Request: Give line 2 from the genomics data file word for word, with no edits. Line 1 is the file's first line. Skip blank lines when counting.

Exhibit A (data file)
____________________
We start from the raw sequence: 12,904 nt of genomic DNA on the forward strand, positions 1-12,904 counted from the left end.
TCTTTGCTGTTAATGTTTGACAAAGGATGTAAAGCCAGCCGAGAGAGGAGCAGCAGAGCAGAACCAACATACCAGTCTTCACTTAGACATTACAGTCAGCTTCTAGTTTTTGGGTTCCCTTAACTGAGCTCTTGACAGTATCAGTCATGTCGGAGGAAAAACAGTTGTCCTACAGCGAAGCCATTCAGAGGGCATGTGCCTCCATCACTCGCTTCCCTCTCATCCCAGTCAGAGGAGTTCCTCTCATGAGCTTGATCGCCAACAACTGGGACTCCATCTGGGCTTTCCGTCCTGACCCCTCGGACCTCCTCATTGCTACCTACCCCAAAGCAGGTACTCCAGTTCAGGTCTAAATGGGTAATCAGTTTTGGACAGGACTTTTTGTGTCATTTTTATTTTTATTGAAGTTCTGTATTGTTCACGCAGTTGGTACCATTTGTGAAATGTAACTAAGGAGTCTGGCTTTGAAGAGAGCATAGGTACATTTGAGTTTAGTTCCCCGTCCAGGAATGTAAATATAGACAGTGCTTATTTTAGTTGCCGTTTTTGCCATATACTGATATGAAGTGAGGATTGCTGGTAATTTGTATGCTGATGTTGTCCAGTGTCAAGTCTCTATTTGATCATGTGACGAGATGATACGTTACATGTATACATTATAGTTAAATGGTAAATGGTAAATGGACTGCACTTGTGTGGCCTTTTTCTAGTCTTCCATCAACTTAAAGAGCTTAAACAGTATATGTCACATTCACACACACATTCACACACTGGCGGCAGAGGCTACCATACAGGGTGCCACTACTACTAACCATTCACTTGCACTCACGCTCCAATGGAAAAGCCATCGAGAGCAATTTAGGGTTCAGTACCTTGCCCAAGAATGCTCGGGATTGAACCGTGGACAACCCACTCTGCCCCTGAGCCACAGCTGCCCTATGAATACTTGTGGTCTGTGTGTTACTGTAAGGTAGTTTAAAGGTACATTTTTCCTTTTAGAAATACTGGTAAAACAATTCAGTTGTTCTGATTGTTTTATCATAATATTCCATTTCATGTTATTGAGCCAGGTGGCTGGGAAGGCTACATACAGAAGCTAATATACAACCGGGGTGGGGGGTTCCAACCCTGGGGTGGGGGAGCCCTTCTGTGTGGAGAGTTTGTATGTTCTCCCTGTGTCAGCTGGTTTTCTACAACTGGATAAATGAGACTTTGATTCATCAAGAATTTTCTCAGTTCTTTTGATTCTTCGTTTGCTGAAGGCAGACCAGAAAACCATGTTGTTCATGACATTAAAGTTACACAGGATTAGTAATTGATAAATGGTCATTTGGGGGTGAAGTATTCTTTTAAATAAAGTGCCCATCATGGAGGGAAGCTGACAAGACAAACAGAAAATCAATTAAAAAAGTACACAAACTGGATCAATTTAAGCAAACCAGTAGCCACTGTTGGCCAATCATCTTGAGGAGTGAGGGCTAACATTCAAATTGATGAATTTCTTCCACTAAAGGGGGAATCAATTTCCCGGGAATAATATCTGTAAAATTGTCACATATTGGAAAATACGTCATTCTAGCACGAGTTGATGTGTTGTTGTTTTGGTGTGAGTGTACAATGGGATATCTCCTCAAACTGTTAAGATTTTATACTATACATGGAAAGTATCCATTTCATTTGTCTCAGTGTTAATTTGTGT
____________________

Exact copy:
TCTTTGCTGTTAATGTTTGACAAAGGATGTAAAGCCAGCCGAGAGAGGAGCAGCAGAGCAGAACCAACATACCAGTCTTCACTTAGACATTACAGTCAGCTTCTAGTTTTTGGGTTCCCTTAACTGAGCTCTTGACAGTATCAGTCATGTCGGAGGAAAAACAGTTGTCCTACAGCGAAGCCATTCAGAGGGCATGTGCCTCCATCACTCGCTTCCCTCTCATCCCAGTCAGAGGAGTTCCTCTCATGAGCTTGATCGCCAACAACTGGGACTCCATCTGGGCTTTCCGTCCTGACCCCTCGGACCTCCTCATTGCTACCTACCCCAAAGCAGGTACTCCAGTTCAGGTCTAAATGGGTAATCAGTTTTGGACAGGACTTTTTGTGTCATTTTTATTTTTATTGAAGTTCTGTATTGTTCACGCAGTTGGTACCATTTGTGAAATGTAACTAAGGAGTCTGGCTTTGAAGAGAGCATAGGTACATTTGAGTTTAGTTCCCCGTCCAGGAATGTAAATATAGACAGTGCTTATTTTAGTTGCCGTTTTTGCCATATACTGATATGAAGTGAGGATTGCTGGTAATTTGTATGCTGATGTTGTCCAGTGTCAAGTCTCTATTTGATCATGTGACGAGATGATACGTTACATGTATACATTATAGTTAAATGGTAAATGGTAAATGGACTGCACTTGTGTGGCCTTTTTCTAGTCTTCCATCAACTTAAAGAGCTTAAACAGTATATGTCACATTCACACACACATTCACACACTGGCGGCAGAGGCTACCATACAGGGTGCCACTACTACTAACCATTCACTTGCACTCACGCTCCAATGGAAAAGCCATCGAGAGCAATTTAGGGTTCAGTACCTTGCCCAAGAATGCTCGGGATTGAACCGTGGACAACCCACTCTGCCCCTGAGCCACAGCTGCCCTATGAATACTTGTGGTCTGTGTGTTACTGTAAGGTAGTTTAAAGGTACATTTTTCCTTTTAGAAATACTGGTAAAACAATTCAGTTGTTCTGATTGTTTTATCATAATATTCCATTTCATGTTATTGAGCCAGGTGGCTGGGAAGGCTACATACAGAAGCTAATATACAACCGGGGTGGGGGGTTCCAACCCTGGGGTGGGGGAGCCCTTCTGTGTGGAGAGTTTGTATGTTCTCCCTGTGTCAGCTGGTTTTCTACAACTGGATAAATGAGACTTTGATTCATCAAGAATTTTCTCAGTTCTTTTGATTCTTCGTTTGCTGAAGGCAGACCAGAAAACCATGTTGTTCATGACATTAAAGTTACACAGGATTAGTAATTGATAAATGGTCATTTGGGGGTGAAGTATTCTTTTAAATAAAGTGCCCATCATGGAGGGAAGCTGACAAGACAAACAGAAAATCAATTAAAAAAGTACACAAACTGGATCAATTTAAGCAAACCAGTAGCCACTGTTGGCCAATCATCTTGAGGAGTGAGGGCTAACATTCAAATTGATGAATTTCTTCCACTAAAGGGGGAATCAATTTCCCGGGAATAATATCTGTAAAATTGTCACATATTGGAAAATACGTCATTCTAGCACGAGTTGATGTGTTGTTGTTTTGGTGTGAGTGTACAATGGGATATCTCCTCAAACTGTTAAGATTTTATACTATACATGGAAAGTATCCATTTCATTTGTCTCAGTGTTAATTTGTGT